Math

MDN of Math is your best friend!

Some examples:

  • Math.random() returns a pseudo-random number between 0 and 1.
  • Math.round() round a number.
  • Math.max() returns the maximun number among all args.

String

MDN of String is your best friend!

Some examples:

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const msg = "hi sichen";
  • msg.length
  • msg[0]
  • msg.includes('sichen')
  • msg.startsWith('hi')
  • msg.endsWith('chen')
  • msg.indexOf('sichen')
  • msg.replace('hi', 'hello')
  • msg.toUpperCase()
  • msg.toLowerCase()
  • msg.trim() gets rid of all the white space before and after our message.
  • msg.trimLeft()
  • msg.split(' ') splits a string with the given character, returned as array.

Note that JavaScript uses back slash (\) to escape.

Template Literal

Staring from ES6, back tick can be used to produce string, we can format the string the way you want it to look like:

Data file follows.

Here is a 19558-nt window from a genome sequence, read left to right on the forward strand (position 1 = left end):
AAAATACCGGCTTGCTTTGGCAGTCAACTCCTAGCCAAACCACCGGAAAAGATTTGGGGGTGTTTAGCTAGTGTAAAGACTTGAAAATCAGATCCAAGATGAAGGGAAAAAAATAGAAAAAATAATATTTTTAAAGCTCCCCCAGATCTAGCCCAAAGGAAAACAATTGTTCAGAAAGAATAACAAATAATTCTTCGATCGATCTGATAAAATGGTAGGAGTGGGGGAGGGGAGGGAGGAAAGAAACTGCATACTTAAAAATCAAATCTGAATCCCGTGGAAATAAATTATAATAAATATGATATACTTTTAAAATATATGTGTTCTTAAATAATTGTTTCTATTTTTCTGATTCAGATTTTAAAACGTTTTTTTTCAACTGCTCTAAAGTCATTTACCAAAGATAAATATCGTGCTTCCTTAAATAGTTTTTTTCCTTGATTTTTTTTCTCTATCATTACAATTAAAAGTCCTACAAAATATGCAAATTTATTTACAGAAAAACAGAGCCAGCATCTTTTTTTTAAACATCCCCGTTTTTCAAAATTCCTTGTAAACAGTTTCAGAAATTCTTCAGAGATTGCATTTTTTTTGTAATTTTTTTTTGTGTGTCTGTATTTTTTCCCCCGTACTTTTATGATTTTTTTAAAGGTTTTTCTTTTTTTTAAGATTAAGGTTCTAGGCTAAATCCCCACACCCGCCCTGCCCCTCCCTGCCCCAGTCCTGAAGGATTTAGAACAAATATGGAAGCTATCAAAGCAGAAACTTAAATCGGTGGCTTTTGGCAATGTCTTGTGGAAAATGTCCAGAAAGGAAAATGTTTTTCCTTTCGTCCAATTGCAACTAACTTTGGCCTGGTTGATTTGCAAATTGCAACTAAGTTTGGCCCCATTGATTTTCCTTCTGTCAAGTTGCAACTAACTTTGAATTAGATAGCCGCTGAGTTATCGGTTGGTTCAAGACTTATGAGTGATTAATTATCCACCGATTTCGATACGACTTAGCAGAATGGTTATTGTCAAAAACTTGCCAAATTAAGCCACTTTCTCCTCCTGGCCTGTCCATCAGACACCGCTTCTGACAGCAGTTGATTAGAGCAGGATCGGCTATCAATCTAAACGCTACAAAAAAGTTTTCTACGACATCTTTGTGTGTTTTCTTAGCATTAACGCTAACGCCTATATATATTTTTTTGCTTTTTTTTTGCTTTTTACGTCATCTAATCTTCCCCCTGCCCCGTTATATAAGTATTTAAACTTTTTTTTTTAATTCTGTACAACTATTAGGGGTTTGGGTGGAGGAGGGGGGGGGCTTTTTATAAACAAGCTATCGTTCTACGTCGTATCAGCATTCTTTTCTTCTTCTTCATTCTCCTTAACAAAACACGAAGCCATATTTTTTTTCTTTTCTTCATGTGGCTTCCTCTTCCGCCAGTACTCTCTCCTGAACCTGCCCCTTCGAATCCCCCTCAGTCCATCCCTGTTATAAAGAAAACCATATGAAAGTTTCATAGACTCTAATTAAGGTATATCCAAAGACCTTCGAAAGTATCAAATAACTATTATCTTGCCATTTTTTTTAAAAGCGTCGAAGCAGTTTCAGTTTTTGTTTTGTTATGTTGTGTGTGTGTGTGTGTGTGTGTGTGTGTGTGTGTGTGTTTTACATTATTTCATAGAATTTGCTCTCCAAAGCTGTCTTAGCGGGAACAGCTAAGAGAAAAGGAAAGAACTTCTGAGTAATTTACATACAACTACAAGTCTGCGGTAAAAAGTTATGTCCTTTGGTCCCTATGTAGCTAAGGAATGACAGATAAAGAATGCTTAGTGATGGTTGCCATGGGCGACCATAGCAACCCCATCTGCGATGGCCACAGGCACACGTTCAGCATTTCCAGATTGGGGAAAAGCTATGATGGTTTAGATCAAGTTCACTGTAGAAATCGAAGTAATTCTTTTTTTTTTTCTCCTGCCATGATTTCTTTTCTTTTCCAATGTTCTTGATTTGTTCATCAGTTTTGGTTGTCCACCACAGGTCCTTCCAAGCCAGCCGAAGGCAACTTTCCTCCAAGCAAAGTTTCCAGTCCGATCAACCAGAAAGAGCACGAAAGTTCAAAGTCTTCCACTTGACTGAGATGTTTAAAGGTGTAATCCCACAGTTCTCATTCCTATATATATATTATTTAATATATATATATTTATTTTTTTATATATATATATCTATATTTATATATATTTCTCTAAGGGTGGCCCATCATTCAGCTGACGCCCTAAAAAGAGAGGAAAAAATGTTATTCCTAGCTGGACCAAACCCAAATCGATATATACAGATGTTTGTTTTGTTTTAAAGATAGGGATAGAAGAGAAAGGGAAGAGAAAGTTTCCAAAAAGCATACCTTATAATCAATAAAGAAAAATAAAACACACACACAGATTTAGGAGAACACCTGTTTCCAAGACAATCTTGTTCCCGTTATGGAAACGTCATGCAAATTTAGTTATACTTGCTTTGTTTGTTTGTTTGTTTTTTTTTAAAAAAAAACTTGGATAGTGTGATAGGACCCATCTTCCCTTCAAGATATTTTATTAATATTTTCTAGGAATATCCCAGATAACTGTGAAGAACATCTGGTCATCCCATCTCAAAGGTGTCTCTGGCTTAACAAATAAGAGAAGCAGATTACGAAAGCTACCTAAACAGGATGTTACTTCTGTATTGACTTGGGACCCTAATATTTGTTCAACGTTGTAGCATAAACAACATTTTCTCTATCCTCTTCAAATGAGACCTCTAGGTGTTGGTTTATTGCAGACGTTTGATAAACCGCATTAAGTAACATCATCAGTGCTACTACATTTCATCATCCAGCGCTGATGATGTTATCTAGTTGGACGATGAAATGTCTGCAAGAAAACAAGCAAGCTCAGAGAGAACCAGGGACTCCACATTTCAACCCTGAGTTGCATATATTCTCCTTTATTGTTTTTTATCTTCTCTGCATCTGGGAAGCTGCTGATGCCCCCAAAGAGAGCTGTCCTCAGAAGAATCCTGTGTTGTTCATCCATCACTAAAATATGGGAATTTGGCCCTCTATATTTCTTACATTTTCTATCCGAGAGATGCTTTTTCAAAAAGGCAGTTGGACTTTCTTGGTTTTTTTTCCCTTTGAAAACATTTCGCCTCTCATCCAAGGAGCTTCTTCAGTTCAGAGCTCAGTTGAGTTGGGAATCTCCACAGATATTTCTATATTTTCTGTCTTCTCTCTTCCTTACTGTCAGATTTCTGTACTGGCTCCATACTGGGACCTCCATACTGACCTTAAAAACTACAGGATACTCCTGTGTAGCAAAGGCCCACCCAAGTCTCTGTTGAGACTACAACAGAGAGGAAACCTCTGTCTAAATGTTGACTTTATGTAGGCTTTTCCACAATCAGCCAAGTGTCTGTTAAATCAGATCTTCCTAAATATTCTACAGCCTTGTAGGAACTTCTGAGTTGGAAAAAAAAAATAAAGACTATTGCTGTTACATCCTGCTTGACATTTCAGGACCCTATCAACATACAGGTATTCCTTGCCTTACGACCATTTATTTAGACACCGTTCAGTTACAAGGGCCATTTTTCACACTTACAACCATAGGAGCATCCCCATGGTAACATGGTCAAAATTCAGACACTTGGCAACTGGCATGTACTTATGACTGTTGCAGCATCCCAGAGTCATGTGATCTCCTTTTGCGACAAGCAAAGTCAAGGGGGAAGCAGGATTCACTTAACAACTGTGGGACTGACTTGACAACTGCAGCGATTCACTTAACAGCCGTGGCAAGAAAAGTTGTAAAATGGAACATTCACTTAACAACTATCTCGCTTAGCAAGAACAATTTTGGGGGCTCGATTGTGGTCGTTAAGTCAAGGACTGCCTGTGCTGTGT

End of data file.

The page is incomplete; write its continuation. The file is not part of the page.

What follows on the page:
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const name = "sichen";

console.log(`Hi,
I am ${name}!
'Thanks'!
`);

So we don’t need \n to break a new line, and ', " don’t need to be escaped because this is a new representation of string.

Date

The constructor Date() has many versions:

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const now = new Date();
const date1 = new Date("March 8 2020 04:05"); // construct from a string
const now = new Date(2020, 0, 1, 9); // note that month starts from 0, so 0 represents January

There are many format of date string, see ECMA Specification

All these date object has a bunch of get and set methods, explore it with the intellisense.

They also have some methods for converting them to a string, type to to explore it with the intellisense.